Agriculture, the Indian government believes, might be the sector to lead the economy out of the Covid-19 crisis.
The Finance Ministry has pointed to some encouraging signs from the past month. Demand for farm equipment grew in April. The water level in reservoirs is 40 per cent to 60 per cent higher than last year. And millions of migrant labourers in cities are travelling back to their villages, where they will probably work on farms.
“Agriculture alone will give more than 0.52 per cent to the growth rate of Indian economy as markets are intact and prices have not crashed,” said Mr Ramesh Chand, a member of the government think-tank Niti Aayog.
Global economic agencies expect India’s gross domestic product (GDP) to slow to 1.2 per cent to 2 per cent from 4.1 per cent last year.
But economists say a lot depends on good weather, and how soon the government can pay cash-strapped farmers.
As India emerges from its two-month-long lockdown, Finance Minister Nirmala Sitharaman announced an economic revival package of 20 trillion rupees (S$375 billion) and regulatory changes in eight sectors.
The biggest reforms target agriculture, which employs over half of the country’s workforce. As instant relief, Mrs Sitharaman said the government would transfer insurance payouts and credit pending to 90 million farmers. It will vaccinate farm animals at a cost of 13 billion rupees, and spend 20 billion rupees on developing fisheries.
Much of this was familiar to analysts. Mrs Sitharaman had simply tweaked current farm subsidies and relaunched some ongoing programmes, without addressing concerns like lack of income, food insecurity, labour crisis or transportation hitches. This week, a locust infestation also ruined standing crops in west India.
Food trade policy analyst Devender Sharma said cash handouts or basic income for farm workers could help them buy food, pay rent and invest in their land.
The key proposals for the farm sector rest in three reforms to ease logjams in selling farm produce. Economist Ashok Gulati, who has backed these reforms, said announcing them was a way to “convert a crisis into an opportunity.”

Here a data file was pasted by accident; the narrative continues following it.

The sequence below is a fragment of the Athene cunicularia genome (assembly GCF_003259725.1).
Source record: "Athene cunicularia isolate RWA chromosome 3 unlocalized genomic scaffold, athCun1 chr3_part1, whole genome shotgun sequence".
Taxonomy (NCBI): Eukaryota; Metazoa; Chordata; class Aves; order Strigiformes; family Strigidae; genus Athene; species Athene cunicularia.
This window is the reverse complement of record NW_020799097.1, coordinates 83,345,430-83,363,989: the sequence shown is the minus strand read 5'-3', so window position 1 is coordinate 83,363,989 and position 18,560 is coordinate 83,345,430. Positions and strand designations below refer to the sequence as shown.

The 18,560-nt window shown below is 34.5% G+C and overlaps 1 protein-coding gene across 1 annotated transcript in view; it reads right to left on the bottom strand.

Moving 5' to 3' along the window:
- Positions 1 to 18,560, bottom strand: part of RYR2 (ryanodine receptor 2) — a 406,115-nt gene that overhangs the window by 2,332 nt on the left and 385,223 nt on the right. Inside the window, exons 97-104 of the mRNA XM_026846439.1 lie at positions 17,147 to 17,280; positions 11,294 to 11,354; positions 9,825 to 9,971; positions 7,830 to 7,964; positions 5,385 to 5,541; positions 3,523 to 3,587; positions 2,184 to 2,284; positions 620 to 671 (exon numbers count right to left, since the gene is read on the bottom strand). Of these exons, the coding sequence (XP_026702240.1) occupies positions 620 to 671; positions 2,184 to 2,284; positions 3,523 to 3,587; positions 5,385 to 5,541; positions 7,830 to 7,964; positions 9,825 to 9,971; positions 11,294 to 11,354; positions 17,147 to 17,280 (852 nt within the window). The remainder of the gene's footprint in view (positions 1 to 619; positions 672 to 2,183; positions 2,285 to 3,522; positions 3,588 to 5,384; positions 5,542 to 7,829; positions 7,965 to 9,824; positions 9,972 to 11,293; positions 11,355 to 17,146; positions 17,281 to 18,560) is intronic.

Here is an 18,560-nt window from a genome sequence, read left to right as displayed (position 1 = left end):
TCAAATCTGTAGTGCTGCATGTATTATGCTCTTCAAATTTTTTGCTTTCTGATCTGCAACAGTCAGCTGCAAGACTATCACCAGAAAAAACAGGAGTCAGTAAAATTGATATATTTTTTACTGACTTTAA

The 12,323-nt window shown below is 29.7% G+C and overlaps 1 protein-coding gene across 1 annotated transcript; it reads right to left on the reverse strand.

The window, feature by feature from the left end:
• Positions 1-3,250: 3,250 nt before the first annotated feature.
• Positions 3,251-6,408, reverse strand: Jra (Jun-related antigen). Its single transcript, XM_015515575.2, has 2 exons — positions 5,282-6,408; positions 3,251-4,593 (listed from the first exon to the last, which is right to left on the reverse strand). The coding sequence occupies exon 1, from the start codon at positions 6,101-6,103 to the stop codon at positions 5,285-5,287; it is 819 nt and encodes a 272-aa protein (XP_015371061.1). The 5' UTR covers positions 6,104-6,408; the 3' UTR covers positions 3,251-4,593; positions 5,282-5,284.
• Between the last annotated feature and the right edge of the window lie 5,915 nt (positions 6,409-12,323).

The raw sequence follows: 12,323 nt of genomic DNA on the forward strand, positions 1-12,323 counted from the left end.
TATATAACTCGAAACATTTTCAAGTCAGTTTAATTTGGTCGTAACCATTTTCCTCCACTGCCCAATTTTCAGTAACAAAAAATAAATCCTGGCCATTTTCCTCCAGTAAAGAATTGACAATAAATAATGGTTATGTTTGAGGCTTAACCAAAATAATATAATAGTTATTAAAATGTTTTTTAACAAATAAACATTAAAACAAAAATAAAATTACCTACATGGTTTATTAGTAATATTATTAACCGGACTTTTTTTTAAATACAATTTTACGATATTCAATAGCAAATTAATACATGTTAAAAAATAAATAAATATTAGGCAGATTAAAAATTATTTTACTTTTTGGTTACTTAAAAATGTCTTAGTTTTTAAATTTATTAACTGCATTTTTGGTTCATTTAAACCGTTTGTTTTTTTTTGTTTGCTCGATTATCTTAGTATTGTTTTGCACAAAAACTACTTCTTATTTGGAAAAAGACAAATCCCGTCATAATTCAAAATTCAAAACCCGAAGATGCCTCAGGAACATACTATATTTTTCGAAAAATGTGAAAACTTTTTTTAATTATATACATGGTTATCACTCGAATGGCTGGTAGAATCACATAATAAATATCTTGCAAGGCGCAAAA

Agriculture’s contribution to India’s GDP.
Population employed in agriculture.
SOURCES: ECONOMIC SURVEY 2018-19, MINISTRY OF AGRICULTURE
First, the government modified a scarcity-era law from 1955 that regulates the sale and prices of essential commodities. It deregulated cereals, edible oils, oil seeds, pulses, onions and potatoes.
Second, it will relax state control on agriculture marketing, and third, push through contract farming. State-run wholesale markets, where licensed traders buy produce from farmers at regulated prices in auctions, will be gone. Set up to get farmers a fair price and safeguard them from exploitation by middlemen, the markets have become corrupt and inadequate over the decades.
With upcoming laws, retail markets, manufacturers or even communities could buy directly from farmers, or get produce grown on contract at larger scales than now allowed in India. Farmers can do inter-state sales and e-trade their produce directly to the highest payer.
Economists, while welcoming the reforms, say their impact is unclear. Only about 40 per cent of farm produce is bought and sold in regulated markets, so the reforms only target a small section of farmers. Also, some states have already tried to deregulate markets, with varying success.
“Abolishing markets is okay. But the success depends on what you replace it with. The government is ambiguous about that,” said agricultural economist Himanshu, who goes by one name. Also, without curbing price spikes, food might even become more expensive for consumers, he said.
Farmers’ groups have opposed price deregulation and contract farming, fearing exploitation. They say the reforms will not uproot trader cartels, or give farmers bargaining power – the core problems with the state-run markets.
Mr Himanshu said the new open system must prevent monopolistic buyers from cornering the market.
For farming to grow, farmers need to access better prices, Mr Sharma said. He suggested not removing wholesale markets but supplementing them with many more, closer to the farms.